Series in Christology Part 3: The Preincarnate Son of God -- By: John F. Walvoord

Journal: Bibliotheca Sacra
Volume: BSAC 104:415 (Jul 1947)
Article: Series in Christology Part 3: The Preincarnate Son of God
Author: John F. Walvoord

Series in Christology
Part 3: The Preincarnate Son of God

John F. Walvoord

[Author’s note: The previous articles have presented the Person of the preincarnate Son of God. In this article we begin the study of the work of the Son of God before the incarnation.]

{Editor’s note: Footnotes in the original printed edition numbered from 14–18, but in this electronic edition are numbered 1–5, respectively.}

II. The Work of the Preincarnate Son of God

One of the most commonly neglected aspects of Christology is His work in the preincarnate state. It can be granted that this is not as important as His work after the incarnation, but it is important in establishing and presenting His full-orbed deity before He became incarnate. The study is vast in its larger dimensions as it involves the statement and proof of such important doctrines as the decree of God, creation, providence, preservation, salvation, and revelation in the Old Testament. Clearly, a comprehensive treatment is impossible in the scope of these studies. Taking as premises, however, the inspiration of Scripture and the Reformed position in regard to the decree of God and His sovereignty over events in creation, it will enhance the study of Christology to consider the bearing of the work of the preincarnate Son of God on the total doctrine of Christ.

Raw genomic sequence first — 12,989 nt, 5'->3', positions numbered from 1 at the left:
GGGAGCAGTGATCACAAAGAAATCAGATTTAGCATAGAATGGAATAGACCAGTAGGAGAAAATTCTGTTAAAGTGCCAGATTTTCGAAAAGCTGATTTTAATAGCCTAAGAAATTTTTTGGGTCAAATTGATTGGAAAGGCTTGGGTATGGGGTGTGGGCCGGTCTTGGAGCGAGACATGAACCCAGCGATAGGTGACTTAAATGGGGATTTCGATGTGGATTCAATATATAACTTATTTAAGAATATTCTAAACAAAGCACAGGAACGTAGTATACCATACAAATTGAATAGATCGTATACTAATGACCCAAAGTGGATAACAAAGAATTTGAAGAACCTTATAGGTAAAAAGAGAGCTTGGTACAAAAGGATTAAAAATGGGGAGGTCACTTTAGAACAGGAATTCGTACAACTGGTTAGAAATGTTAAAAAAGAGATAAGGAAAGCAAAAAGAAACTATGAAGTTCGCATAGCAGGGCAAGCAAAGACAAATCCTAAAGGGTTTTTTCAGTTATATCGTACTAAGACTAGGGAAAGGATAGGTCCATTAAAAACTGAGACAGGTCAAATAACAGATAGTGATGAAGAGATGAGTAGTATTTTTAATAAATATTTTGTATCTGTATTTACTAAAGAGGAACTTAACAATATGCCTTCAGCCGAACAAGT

The Son of God in the Eternal Decree

The Scriptural revelation of the work of the Son of God begins with His part in the eternal decree of God. As a working basis, we may accept the concise definition of the decree given by the Westminster Shorter Catechism: “The decrees of God are, his eternal purpose, according to the counsel of his will, whereby, for his own glory, he hath foreordained whatsoever comes to pass.”1 It is clear, if the Reformed concept of the decree of God is correct, that Christ had an important part as the Second Person in this eternal decree, and that therefore He is involved in all aspects of the total work of God.

Theologians who have touched upon the relation of Christ to the eternal will of God have usually given most attention to the part of the Son of God in the work of God in salvation. This is done not to exclude the other but to give attention to the aspect of the decree which is of vital importance to man. The explicit statements of Scripture do not specify very much detail on this doctrine, and with a basis of general revelation on the eternity of the will of God and His promises a system of doctrine is developed mostly by inference.

As far as the decree of God is concerned, it is clear that Christ is related to all of it, n...

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